The Court confirmed that its decision in Health Sciences Assoc. of B.C. v. Campbell River and North Island Transition Society, 2004 BCCA 260 is consistent with the test for a complainant’s case of discrimination set out in Moore v. BC (Education), 2012 SCC 61. In this case, the employee’s son had a major psychiatric disorder. Her attendance to his needs after-school was “an extraordinarily important medical adjunct” to his well-being. When the employer changed her hours, this was a serious interference with her discharge of that obligation. It was discrimination.
Quebec (Commission des droits de la personne et des droits de la jeunesse) v. Montréal (City); Quebec (Commission des droits de la personne et des droits de la jeunesse) v. Boisbriand (City), 2000 SCC 27 . Disability includes conditions which do not give rise to any limitation or functional disability. For example, even though they do not result in functional limitations, ailments such as congenital physical malformations, asthma, speech impediments, obesity, acne, or being HIV positive, may be grounds of discrimination. Disability protects against perceptions, myths and stereotypes about disabilities as well as protecting against discrimination based on actual disabilities.
Rogal v. Dalgliesh, 2000 BCHRT 22. The concept of physical disability generally indicates a physiological state that is involuntary, has some degree of permanence, and impairs the person’s ability, in some measure, to carry out the normal functions of life. In this case, the employer did not hire the complainant because of his size, which it perceived was a disability. This was discrimination.
Morris v. BC Rail, 2003 BCHRT 14. Normal ailments such as the common cold are not disabilities, because they do not prevent a person from fully participating in society. The Tribunal considers:
- the person’s physical or mental impairment, if any;
- the functional limitations, if any, which result from that impairment; and
- the social, legislative or other response to that impairment and/or limitations.
The focus is on this third aspect, which is to be assessed in light of the concepts of human dignity, respect and the right to equality.
Browne v. Sudbury Integrated Nickel Operations, 2016 HRTO 62. The purpose of adding “gender identity” and “gender expression” to the Ontario Human Rights Code was to ensure beyond any doubt that the rights of transgendered and other gender non-conforming persons were protected under the Code. This community has experienced severe social, economic, and historical disadvantage, reflected in the policy of the Ontario Human Rights Commission. In this case, the Ontario Tribunal held that “gender expression” does not protect the right of cisgendered (gender conforming) men to wear beards.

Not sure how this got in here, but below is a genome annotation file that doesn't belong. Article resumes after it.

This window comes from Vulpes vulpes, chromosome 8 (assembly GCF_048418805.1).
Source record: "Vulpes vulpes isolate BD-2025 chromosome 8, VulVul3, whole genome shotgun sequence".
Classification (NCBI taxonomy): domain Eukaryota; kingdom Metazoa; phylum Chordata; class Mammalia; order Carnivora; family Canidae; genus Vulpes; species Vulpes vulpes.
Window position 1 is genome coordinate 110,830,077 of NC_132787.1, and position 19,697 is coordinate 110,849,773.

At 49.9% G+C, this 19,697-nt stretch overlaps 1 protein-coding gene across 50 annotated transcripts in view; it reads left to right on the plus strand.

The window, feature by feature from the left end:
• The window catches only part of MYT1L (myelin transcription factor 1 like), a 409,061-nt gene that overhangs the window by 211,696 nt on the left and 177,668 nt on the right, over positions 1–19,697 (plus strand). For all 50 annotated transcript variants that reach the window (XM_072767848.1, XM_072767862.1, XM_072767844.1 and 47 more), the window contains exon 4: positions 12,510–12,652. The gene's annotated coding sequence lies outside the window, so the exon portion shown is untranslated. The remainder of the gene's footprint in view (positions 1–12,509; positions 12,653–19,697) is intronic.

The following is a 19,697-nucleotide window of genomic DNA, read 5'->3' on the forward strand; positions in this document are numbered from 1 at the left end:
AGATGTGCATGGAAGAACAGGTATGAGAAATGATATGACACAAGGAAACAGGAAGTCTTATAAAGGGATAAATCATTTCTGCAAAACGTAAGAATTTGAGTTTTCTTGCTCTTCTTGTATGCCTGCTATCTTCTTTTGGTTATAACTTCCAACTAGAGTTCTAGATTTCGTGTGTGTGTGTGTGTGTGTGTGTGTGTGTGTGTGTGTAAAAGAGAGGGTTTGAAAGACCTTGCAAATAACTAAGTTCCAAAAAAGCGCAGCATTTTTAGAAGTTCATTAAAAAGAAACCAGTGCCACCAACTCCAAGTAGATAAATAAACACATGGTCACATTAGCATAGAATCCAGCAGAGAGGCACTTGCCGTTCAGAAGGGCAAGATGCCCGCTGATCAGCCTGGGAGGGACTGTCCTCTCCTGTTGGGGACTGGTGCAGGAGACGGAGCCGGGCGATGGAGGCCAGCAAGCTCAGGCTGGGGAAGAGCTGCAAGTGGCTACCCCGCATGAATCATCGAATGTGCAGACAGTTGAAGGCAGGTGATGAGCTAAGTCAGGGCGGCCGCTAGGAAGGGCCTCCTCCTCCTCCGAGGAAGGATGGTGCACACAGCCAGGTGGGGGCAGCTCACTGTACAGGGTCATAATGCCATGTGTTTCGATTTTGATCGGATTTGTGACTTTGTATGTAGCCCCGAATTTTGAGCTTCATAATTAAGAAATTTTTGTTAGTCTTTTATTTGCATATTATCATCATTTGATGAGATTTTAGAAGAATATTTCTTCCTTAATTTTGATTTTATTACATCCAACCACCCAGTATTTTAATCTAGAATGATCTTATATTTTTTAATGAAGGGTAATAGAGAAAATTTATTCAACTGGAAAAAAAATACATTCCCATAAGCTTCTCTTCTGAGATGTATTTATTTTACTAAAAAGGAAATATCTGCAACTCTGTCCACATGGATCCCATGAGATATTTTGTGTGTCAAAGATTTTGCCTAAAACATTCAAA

The following cases are example of sex discrimination that would now be addressed on the basis of gender identity:
Sheridan v. Sanctuary Investments, 1999 BCHRT 4. The respondent discriminated against Ms. Sheridan, a transsexual, when it told her not to use the women’s washroom.
Waters v. BC Medical Services Plan, 2003 BCHRT 13. The Medical Services Plan discriminated in relation to funding for certain stages of gender reassignment surgery.
Dawson v. Vancouver Police Board (No. 2), 2015 BCHRT 54. The respondent discriminated against Ms. Dawson, a transgender woman, when it referred to her as male and in relation to medical treatment she required post-surgery while she was in jail.
The following are Tribunal cases since the addition of “gender identity and expression” to the BC Human Rights Code:
Oger v. Whatcott (No. 7), 2019 BCHRT 58. When Ms. Oger ran for public office, Mr. Whatcott sought to stop her from being elected because she is transgender and circulated a flyer that, among other things, calling Ms. Oger a “biological male” and described being transgender as an “impossibility”, which exposes people to harm and constitutes a sin, and telling people not to vote for Ms. Oger or her party. The flyer impugned Ms. Oger’s moral integrity and fitness to hold public office because of her gender identity and demonstrated an intention to discriminate against Ms. Oger in a critical area of public life, contrary to s. 7(1)(a) of the Code. The flyer also exposed Ms. Oger to hatred and contempt contrary to s. 7(1)(b) of the Code by: denying the reality of transgender people in the context of the pernicious myth that transgender people do not exist; associating transgender people with social problems and disease; delegitimizing transgender people by asserting that they, and those who support them, are “liars and sexually immoral”; and advocating overt discrimination against Ms. Oger and transgender people, by calling on people not to vote for Ms. Oger or her party.